Sunday, 13 November 2011

College of the Bahamas Fanon Symposium 2011

50 Years Later: Fanon's Legacy and the Caribbean / Bahamas, College of the Bahamas

On 6 December 2011, 50 years will have passed since the death of Frantz Fanon. Born in 1925 in the French colony of Martinique, Fanon's personal experiences of everyday life under colonialism would yield two of the most influential texts in anti-colonial revolutionary thought: Black Skin, White Masks (1952), and The Wretched of the Earth (1961). Symposium Rationale Frantz Fanon is today one of the most widely known and influential Caribbean born theorists and revolutionary activists.

His life and work, moving from the French Caribbean, to metropolitan France to Algeria in North Africa would have an impact on anti -colonial, anti-racist and liberation struggles as far and wide as Iran, South Africa, the Middle East, the Indian Ocean and the United States. But what of his impact on/in the Caribbean region of his birth? Can Fanon's work speak to the Caribbean's contemporary challenges: labor and migration; capitalism and globalization; and post-911 geopolitics? Can we trace Fanon's influence in the long struggle for Caribbean independence and sovereignty? Is Fanon relevant to examinations of the crucial foundations of Caribbean societies: slavery and the slave economy; colonialism and resistance to colonialism; race and the development of Creole society?

Symposium date: Friday, December 2, 2011 at COB

Schedule of Activities

image 9-10:15 - Fanon's Sexual Politics and the Circum Caribbean

Coffee break

10:30-11:45 - Keynote speaker : Nigel Gibson, PhD. Emerson College

12-1:00 Catered Lunch

1:15-2:30 - The Violence of National Development

Coffee break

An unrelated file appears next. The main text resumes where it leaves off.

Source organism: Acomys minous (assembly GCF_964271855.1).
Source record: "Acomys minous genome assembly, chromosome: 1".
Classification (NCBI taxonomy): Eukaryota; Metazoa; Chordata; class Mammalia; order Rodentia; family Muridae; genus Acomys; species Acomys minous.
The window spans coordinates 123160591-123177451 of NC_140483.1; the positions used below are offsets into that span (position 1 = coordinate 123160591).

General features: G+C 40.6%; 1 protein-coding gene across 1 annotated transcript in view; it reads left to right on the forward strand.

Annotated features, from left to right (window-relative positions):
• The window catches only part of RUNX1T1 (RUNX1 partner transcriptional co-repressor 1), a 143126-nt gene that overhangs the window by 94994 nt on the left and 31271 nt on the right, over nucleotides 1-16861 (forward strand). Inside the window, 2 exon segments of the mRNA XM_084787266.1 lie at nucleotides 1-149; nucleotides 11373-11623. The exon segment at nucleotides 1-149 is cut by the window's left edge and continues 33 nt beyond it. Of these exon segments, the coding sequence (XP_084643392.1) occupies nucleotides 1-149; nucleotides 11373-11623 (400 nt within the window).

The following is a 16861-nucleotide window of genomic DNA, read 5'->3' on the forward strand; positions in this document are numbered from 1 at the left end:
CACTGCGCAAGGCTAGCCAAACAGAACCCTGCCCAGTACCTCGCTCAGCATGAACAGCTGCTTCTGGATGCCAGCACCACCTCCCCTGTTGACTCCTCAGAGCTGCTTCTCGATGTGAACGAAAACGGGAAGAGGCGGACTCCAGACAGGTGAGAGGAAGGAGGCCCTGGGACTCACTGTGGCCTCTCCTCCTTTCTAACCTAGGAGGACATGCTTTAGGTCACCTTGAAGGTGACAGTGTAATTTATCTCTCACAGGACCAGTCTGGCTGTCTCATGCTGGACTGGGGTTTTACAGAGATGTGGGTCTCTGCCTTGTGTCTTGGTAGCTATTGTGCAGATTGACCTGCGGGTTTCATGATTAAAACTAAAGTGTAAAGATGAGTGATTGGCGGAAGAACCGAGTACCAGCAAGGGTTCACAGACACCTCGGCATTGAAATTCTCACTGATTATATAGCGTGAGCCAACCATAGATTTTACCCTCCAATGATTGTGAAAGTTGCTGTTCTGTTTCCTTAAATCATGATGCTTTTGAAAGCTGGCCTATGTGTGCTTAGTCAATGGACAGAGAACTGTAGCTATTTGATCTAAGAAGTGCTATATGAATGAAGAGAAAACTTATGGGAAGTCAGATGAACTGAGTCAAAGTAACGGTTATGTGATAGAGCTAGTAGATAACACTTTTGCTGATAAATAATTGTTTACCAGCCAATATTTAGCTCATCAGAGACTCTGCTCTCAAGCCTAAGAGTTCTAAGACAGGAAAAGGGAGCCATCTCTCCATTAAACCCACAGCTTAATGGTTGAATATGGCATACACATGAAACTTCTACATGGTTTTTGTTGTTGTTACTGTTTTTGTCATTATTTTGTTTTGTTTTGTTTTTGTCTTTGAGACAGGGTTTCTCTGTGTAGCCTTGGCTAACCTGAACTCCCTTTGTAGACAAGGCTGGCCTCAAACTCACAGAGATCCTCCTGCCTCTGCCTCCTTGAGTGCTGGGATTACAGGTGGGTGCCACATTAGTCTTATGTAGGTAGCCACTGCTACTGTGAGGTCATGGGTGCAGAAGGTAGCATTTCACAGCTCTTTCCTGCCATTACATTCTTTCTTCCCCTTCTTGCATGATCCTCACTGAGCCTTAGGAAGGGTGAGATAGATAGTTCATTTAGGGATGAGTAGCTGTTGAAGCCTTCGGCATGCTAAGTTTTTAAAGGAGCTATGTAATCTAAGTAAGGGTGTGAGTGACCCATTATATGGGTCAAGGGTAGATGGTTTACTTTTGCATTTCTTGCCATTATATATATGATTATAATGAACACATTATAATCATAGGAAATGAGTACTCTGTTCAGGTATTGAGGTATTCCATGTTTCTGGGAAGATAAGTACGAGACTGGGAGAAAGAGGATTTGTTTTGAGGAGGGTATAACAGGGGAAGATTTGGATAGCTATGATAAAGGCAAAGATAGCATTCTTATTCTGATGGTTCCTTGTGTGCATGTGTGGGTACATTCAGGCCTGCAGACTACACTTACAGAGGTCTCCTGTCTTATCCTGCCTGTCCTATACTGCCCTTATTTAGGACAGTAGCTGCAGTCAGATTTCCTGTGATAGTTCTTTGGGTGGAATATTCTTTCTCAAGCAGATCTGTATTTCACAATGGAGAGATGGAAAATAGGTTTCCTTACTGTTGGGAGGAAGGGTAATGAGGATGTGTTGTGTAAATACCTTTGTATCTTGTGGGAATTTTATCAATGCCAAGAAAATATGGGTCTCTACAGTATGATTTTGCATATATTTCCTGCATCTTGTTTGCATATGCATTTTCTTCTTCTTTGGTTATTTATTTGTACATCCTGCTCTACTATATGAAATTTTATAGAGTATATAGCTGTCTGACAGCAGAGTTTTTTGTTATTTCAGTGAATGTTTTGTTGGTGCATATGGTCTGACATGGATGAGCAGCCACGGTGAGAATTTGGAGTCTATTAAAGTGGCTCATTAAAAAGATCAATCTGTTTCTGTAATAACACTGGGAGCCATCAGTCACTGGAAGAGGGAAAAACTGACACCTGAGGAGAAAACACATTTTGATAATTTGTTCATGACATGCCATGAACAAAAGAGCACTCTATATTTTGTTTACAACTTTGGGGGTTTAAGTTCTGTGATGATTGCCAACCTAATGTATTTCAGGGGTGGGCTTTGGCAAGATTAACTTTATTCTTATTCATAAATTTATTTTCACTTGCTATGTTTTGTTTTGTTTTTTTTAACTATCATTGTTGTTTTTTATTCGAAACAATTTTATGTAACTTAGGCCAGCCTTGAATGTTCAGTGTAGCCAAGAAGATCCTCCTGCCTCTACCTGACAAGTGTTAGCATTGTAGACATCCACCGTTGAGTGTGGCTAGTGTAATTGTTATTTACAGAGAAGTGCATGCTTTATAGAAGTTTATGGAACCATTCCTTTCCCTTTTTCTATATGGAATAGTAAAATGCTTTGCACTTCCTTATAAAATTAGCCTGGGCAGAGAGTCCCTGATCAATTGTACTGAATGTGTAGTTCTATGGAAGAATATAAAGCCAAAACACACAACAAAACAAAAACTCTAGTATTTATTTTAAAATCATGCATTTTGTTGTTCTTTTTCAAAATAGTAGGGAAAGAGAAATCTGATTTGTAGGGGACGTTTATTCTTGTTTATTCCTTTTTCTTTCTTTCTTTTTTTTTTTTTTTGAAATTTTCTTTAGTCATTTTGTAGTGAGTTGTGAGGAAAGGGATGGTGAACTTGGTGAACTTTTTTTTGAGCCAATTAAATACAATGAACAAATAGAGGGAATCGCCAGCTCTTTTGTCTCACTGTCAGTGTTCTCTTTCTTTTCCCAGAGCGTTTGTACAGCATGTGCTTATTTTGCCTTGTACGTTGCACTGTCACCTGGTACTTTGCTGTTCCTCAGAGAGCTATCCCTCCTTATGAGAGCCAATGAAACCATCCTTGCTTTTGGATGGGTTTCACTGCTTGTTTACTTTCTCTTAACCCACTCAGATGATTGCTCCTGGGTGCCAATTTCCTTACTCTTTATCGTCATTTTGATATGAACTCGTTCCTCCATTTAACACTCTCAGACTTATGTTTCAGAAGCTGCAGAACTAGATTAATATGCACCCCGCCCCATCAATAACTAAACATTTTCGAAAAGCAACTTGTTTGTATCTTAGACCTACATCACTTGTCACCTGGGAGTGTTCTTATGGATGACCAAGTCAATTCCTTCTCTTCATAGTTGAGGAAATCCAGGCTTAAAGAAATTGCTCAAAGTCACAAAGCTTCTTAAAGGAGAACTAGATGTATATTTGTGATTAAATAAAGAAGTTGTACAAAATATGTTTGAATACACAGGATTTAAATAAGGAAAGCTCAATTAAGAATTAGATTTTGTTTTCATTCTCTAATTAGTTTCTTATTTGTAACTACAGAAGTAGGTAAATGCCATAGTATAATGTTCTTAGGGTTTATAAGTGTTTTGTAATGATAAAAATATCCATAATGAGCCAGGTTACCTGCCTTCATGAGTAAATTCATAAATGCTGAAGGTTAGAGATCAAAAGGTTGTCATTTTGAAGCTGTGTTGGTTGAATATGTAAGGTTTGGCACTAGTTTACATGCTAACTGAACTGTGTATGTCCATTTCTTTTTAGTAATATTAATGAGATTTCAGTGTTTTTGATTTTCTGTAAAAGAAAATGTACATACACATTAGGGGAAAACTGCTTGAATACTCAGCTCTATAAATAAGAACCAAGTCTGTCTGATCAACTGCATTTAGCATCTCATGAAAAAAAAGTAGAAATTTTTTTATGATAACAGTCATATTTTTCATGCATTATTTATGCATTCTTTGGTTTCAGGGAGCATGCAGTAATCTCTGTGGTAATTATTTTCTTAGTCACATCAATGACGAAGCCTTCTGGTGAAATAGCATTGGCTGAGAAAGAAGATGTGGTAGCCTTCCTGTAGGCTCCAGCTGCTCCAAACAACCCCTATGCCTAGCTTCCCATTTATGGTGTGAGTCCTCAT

2:45-4:00 - Dis We Ting Too: Fanon and Contemporary Bahamian Experience

Coffee break

4:15-5:30 - Roundtable discussion: 50 Years Later: Fanon's Legacy and/in the Caribbean  

Keynote Speaker

Nigel C. Gibson, Emerson College


Nigel C. Gibson is an expert in the fields of Africana thought, postcolonialism and African Studies. He has presented his work in Africa, Europe and the Americas, as well as speaking at the UN and appearing on the History Channel. He is author of Fanon: The Postcolonial Imagination, editor of Rethinking Fanon and Challenging Hegemony: Social Movements and the Quest for a New Humanism in Post-Apartheid South Africa and co-editor of Contested Terrains: Contemporary Africa in Focus, Adorno: A Critical Reader and Biko Lives. He is currently the editor of the Journal of Asian and African Studies.

Roundtable Speakers 

E. Anthony Hurley

E. Anthony Hurley is Associate Professor in the Department of Africana Studies at Stony Brook University (State University of New York) and the author of Through a Black Veil: Readings in French Caribbean Poetry.

Neil Roberts, Williams College 

Neil Roberts is originally from Kingston, Jamaica, and splits his time between the United States and the Caribbean, maintaining familial and intellectual ties that continually cross nation-state borders. He is the author of published and forthcoming articles, reviews, and book chapters in The Cambridge Dictionary of Political Thought, Caribbean Studies, Clamor magazine, The C.L.R. James Journal, Encyclopedia of Political Theory, Journal of Haitian Studies, New Political Science, Patterns of Prejudice, Perspectives on Politics, Philosophia Africana, Philosophy in Review/Comptes Rendus Philosophiques, Political Theory, Sartre Studies International, Shibboleths, Souls, and an anthology devoted to the thought of Sylvia Wynter.

Jana Evans Braziel 

Jana Evans Braziel is Professor of English and Comparative Literature and Affiliate Faculty in Africana Studies and Women, Gender and Sexuality Studies at the University of Cincinnati. Braziel's scholarly and pedagogical interests are in American hemispheric literatures and cultures, Caribbean studies, Haitian studies, and the intersections of diaspora, transnational activism, and globalization. Braziel is the author of four monographs: Duvalier's Ghosts: Race, Diaspora, and U.S. Imperialism in Haitian Literatures (U of Florida P, 2010); Caribbean Genesis: Jamaica Kincaid and the Writing of New Worlds (SUNY, 2009); Artists, Performers, and Black Masculinity in the Haitian Diaspora (Indiana University Press, 2008); and Diaspora: An Introduction (Blackwell, 2008).